A little while back, I had sent out a short story to a bunch of journals. A little while after that, I got a response from a journal, and they said good work! We’d like to publish this! I think I was actually in the Las Vegas airport when I received the email from the editor, and I believe I got a little shrieky in my excitement. Being accepted has always done this for me, sent me spiraling up over the moon with a sense of accomplishment, of validation, of squiggly, happy-time glee. You have to wonder why I don’t send off stories more often. I think the answer is: because I am kind of a dipshit.
I frequently don’t do things that I am perfectly aware will end well, will have nothing but positive consequences in the end, that will make me happy and my life fulfilled and my dreams all come true. What kind of idiot psychological issue makes you afraid of being happy, afraid of treating yourself well and kindly and doing good things that will cause rejoicing and glee and satisfaction?
I can understand, I think, knowing that you shouldn’t do something not
good. Knowing that you shouldn’t be acting–eating, for instance, a
gallon of tin roof sundae right out of the big plastic tub because
you’re going to feel sick, because it’s going to do terrible things to
your gut, because it is a whole lot of fat and a ridiculous number of
calories to ingest in one sitting, a nutritionally awful way to spend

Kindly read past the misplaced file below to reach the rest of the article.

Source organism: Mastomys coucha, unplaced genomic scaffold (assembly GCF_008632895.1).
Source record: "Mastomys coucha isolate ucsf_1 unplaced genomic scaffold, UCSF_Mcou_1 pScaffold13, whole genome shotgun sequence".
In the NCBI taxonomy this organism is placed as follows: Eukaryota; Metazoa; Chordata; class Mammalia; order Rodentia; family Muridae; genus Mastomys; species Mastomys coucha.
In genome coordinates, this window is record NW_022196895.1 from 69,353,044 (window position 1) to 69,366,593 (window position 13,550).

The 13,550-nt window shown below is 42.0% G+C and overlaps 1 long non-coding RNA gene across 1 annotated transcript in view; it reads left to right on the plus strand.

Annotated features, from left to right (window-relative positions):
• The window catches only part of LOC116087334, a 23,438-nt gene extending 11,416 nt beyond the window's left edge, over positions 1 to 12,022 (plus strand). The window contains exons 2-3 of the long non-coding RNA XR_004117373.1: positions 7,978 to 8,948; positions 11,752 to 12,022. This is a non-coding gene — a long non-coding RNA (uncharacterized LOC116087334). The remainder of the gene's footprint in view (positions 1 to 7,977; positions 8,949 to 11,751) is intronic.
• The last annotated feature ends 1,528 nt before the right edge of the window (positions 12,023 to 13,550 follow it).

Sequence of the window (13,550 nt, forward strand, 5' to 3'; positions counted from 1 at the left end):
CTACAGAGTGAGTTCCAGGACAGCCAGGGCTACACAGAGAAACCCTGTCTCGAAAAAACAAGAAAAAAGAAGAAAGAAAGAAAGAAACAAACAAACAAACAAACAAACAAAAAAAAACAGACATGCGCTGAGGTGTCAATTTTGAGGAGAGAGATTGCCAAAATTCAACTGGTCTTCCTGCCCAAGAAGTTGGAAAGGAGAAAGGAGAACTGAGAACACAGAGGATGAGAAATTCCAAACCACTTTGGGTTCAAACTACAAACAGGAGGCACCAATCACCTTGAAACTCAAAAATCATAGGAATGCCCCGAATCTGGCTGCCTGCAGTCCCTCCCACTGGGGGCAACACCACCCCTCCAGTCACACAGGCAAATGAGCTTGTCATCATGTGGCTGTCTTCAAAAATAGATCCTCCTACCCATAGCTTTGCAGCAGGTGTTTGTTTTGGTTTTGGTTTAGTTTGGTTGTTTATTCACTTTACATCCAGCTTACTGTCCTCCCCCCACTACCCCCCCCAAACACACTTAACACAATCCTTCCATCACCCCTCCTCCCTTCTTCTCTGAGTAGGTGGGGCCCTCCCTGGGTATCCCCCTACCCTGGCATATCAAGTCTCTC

forty-five minutes, because sugar can screw you up physically and
mentally for hours, but doing it anyway because it tastes good. There
is logic, there. It’s stupid logic and won’t win you any Hey, Good
Thinking! awards, but there is a certain satisfaction in enjoying a
whole lot of ice cream after you have considered and then ultimately
dismissed all the possible consequences of that whole lot of ice
cream. I might even suggest that blowing off the responsibility and
the very likely end results makes it all the sweeter.
But to not act is absolutely nuts. To waste those few free moments between obligations, to give into inertia in the face of potential, bone-deep contentment for no good reason at all, that’s just absolutely nuts. That is nothing I can justify, and nothing I can forgive, because
it is purely and certainly dumb as a stump, a bag of hammers, a sack of
hair, a big wet sock. That is a waste of so much–time, energy, talent,
happiness. That is letting the world get away from you, even knowing
that you’re never going to get it back, which makes it all the more
terrible and all the more sad.
Does knowing that it is so foolish, in so many ways, to squander away
moments with ordinariness and listlessness and laziness make it any
easier to stop pissing them away? Does it make it any more
comprehensible? Does it make you angry? Maybe, and no, and oh, I hope